126. synod: council of the gods.

128. touches: features.

131. Rosalind puts on a delicious air of boredom, but watch her eyes.

137. scrip: a wallet. Touchstone coins scrippage. Do they wish to go?

139. Shakespeare does this charming dialogue with so much more insight than does Lodge. In the novel the two girls find the love songs at the same time, but Shakespeare makes the scene more humorous by having Celia follow Rosalind, which naturally leads to the teasing of the one and the elaborate pretense of the other. Orlando's entrance is the climax for which we have been waiting for some time.

141. feet: Note the lively play of words in the next few lines.

149. Rosalind waxes extravagant.

150. a palm tree: an amazing forest indeed.

161. Pythagoras: a Greek philosopher who is said to have originated the doctrine of transmigration of souls.

152. Irish rat: This refers to a superstition that rats could be driven from a house by ceremonies, such as were used in driving out evil spirits. The ceremony was conducted by a duly qualified exorcist, who chanted or hung up about the house rhymed verses bidding the rats depart under threatened pains and penalties. Evidently Shakespeare's contemporaries were much amused by the stories brought from Ireland of ancient belief in magic.

163. trow you: know you.

158. Celia distorts the old proverb: Friends may meet, but mountains never greet, the sense of which yields itself to a little thinking. She hints that a meeting is about to occur which had seemed as unlikely as the encounter of two mountains.

166. out of all hooping: beyond the power of all hooping.

168. Picture Rosalind's action here.

169. caparisoned: Rosalind is again exaggerating.

170. One inch ... discovery: If you delay further, I will drown you with questions.

179. A hint as to his youth?

181. stay: wait for.

185. speak ... maid: speak seriously if you are a true maid.

190. What action here? Note the excitement suggested by the quick, short questions.

196. Gargantua: a giant in Rabelais who swallowed five pilgrims at a mouthful. Shakespeare got his information in a chapbook of the time.

203. atomies: atoms.

207. Jove's tree: that is the oak which was sacred to Jupiter.

215. holla: stop.

218. burden: low accompaniment.

222. bring me out: put me out. Celia is an expert tease and knows how to keep Rosalind in suspense.

232. moe: more. Why is Jaques interested in Orlando? Orlando's retorts are as good as those of his impertinent questioner. Note that Rosalind has a chance to listen and make sure of Orlando's love.

242. conned ... rings: studied the motto or posy inside the ring. Compare the last scene of "The Merchant of Venice," a paltry ring ... whose posy was 'Love me, and leave me not.'

244. painted cloth: This is an allusion to old tapestries having all sorts of figures and pictures upon them.

250. With what a fine dignity does Orlando say this line to Jaques, the mocker.

262. Imagine the satirical bows which they exchange.

272. Note how quickly Rosalind reaches the subject of love.

284. sen'night: a week.

301. She has caught his interest.

305. cony: rabbit.

309. old ... uncle: Rosalind displays a lively imagination, does she not? By religious she means educated.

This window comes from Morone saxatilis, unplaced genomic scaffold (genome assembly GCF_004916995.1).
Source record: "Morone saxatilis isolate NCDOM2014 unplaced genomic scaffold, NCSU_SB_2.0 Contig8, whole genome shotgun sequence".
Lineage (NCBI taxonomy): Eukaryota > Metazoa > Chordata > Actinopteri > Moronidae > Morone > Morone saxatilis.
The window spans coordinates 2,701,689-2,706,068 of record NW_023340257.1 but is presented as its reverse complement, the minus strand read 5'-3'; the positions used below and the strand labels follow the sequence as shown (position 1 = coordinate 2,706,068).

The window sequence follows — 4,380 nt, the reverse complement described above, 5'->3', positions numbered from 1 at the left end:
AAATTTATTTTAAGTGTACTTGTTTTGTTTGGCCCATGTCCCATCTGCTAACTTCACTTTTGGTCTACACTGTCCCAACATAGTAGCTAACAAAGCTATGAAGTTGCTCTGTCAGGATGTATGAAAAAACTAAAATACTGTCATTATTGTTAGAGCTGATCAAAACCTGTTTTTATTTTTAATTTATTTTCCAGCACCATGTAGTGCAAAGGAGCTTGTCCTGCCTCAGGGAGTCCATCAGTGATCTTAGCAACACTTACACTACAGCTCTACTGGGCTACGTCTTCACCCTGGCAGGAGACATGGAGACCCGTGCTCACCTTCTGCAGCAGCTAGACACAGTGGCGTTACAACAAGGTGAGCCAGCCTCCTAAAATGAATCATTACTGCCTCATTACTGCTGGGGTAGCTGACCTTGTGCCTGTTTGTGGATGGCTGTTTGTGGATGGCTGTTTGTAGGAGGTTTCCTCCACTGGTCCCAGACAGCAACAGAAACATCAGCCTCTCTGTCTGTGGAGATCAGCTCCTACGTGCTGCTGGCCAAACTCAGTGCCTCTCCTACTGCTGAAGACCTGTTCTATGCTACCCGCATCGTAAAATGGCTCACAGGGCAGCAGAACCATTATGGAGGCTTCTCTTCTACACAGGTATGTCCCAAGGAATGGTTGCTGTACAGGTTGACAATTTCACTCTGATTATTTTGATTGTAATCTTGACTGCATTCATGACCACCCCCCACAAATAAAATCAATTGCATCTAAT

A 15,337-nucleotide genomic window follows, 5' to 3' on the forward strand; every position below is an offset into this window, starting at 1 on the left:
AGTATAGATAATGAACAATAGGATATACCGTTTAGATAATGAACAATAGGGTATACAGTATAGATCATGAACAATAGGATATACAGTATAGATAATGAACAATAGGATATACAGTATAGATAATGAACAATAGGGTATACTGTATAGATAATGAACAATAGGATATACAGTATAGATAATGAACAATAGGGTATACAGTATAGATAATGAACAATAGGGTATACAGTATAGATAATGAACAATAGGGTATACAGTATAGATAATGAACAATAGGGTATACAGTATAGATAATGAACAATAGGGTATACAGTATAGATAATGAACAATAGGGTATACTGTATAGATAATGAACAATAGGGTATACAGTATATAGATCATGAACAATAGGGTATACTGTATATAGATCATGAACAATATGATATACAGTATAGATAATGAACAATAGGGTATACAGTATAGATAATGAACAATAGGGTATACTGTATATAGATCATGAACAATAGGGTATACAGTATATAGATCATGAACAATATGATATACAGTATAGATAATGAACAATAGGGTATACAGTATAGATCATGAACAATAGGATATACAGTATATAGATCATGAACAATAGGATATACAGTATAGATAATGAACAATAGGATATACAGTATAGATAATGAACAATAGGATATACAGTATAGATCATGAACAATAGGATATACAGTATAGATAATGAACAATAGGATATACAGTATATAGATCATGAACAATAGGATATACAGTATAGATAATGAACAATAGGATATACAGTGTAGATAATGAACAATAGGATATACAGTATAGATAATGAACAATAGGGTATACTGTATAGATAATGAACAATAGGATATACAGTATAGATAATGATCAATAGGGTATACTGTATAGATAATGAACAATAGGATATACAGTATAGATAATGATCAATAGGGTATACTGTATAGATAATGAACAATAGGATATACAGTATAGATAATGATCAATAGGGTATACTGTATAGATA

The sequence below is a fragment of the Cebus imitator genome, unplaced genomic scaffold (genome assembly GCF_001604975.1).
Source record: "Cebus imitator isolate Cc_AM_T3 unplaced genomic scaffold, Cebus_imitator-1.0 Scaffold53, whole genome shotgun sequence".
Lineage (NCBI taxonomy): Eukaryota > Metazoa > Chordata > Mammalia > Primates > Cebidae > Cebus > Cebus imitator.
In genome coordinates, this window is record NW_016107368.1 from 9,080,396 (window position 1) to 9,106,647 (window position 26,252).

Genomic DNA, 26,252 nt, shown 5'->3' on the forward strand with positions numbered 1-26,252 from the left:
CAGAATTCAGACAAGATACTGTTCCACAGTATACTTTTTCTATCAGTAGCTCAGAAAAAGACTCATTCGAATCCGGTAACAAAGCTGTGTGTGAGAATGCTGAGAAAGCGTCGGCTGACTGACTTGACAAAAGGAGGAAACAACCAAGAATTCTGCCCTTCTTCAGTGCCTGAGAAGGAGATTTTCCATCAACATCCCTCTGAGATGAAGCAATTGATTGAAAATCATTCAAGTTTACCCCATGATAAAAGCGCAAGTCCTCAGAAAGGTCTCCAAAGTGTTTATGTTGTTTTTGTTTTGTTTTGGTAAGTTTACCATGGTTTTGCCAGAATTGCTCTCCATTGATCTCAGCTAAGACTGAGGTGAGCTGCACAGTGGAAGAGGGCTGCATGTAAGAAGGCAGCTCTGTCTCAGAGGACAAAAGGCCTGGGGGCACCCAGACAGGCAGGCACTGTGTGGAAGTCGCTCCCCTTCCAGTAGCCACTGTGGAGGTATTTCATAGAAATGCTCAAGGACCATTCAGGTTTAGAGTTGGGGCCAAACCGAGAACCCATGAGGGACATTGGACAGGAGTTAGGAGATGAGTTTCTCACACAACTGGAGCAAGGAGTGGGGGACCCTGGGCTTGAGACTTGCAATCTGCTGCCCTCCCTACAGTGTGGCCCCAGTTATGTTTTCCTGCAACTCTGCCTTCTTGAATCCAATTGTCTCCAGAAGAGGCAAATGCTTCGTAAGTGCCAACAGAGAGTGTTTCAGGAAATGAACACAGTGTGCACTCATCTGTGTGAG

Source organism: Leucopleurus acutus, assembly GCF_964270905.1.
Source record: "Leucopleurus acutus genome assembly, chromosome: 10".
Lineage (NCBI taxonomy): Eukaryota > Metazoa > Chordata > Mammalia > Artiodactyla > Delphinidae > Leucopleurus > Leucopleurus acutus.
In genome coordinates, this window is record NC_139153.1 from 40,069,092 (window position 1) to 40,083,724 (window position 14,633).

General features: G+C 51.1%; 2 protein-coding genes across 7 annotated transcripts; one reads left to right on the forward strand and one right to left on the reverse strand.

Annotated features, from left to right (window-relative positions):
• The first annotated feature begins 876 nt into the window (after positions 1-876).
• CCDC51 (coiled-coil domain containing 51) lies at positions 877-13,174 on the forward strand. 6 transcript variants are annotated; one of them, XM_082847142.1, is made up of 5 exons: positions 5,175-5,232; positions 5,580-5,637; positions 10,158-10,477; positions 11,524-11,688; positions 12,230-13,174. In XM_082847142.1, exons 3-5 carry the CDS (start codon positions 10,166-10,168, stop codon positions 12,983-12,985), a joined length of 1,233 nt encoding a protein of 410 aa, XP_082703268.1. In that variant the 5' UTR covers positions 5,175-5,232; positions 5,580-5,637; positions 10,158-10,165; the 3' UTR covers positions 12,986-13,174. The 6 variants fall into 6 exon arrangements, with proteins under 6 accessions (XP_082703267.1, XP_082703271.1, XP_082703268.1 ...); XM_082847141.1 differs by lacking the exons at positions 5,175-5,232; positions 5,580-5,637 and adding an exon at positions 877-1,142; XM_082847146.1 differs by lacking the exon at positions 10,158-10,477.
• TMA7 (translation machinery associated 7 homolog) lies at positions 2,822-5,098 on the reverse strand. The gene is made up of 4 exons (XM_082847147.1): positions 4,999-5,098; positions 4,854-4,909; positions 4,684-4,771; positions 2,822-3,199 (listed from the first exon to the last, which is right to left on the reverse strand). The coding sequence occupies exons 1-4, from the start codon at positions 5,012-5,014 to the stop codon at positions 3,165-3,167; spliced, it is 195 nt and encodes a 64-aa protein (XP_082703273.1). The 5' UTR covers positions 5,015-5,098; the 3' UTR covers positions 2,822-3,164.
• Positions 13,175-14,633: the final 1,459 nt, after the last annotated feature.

311. one ... well: That is, one who has had much experience in courts.

325. Odes and elegies are different kinds of poems used here by Rosalind without much thought.

327. fancy-monger: love-dealer.

328. quotidian: a daily attack of chills and fever, supposed to be a symptom of love.

336. blue eye: sunken with blue circles.

337. Unquestionable: silent.

339. your having: your possession.

344. point-device: exact.

361. An accurate description of the treatment of the insane which continued until a comparatively short time ago.

368. moonish: changeable.

391. What has Celia been doing all this time? Is she bored?


1. How long have the lovers been in Arden?

2. What do you think of Orlando's verse? Did he differ from any other lover of his time? What person has already answered this question?

3. Contrast the courtesy and philosophy of Corin and Touchstone.

4. Describe all the qualities which Orlando finds in his Rosalind.

5. What action makes the dialogue between Rosalind and Celia amusing and even dramatic?

6. At what point in the scene is Rosalind made happy?

7. Do you think Orlando recognizes Rosalind? Defend your answer.

8. Why does Rosalind's wit sparkle more in this scene?

9. At what point in the dialogue with Rosalind does Orlando become serious? Why?

10. Is Rosalind satisfied at the end of the scene?

11. What point in the plot has been reached in this scene?

How to cite the explanatory notes:

Shakespeare, William. As You Like It. Eds. Samuel Thurber, Jr. and Louise Wetherbee. Boston: Allyn and Bacon, 1922. Shakespeare Online. 10 Aug. 2010. (date when you accessed the information) < >.


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 Jaques in As You Like It
 Instruction Versus Deception: from Rosalynde to As You Like It
 Stage Rosalinds: The Trouble of Rosalind's Disguise in Shakespeare's As You Like It
 How to Pronounce the Names in As You Like It

 Characteristics of Elizabethan Comedy
 Shakespeare's Language
 Shakespeare's Metaphors and Similes
 Shakespeare's Reputation in Elizabethan England
 Shakespeare's Impact on Other Writers
 Why Study Shakespeare?

 Quotations About William Shakespeare
 Shakespeare's Boss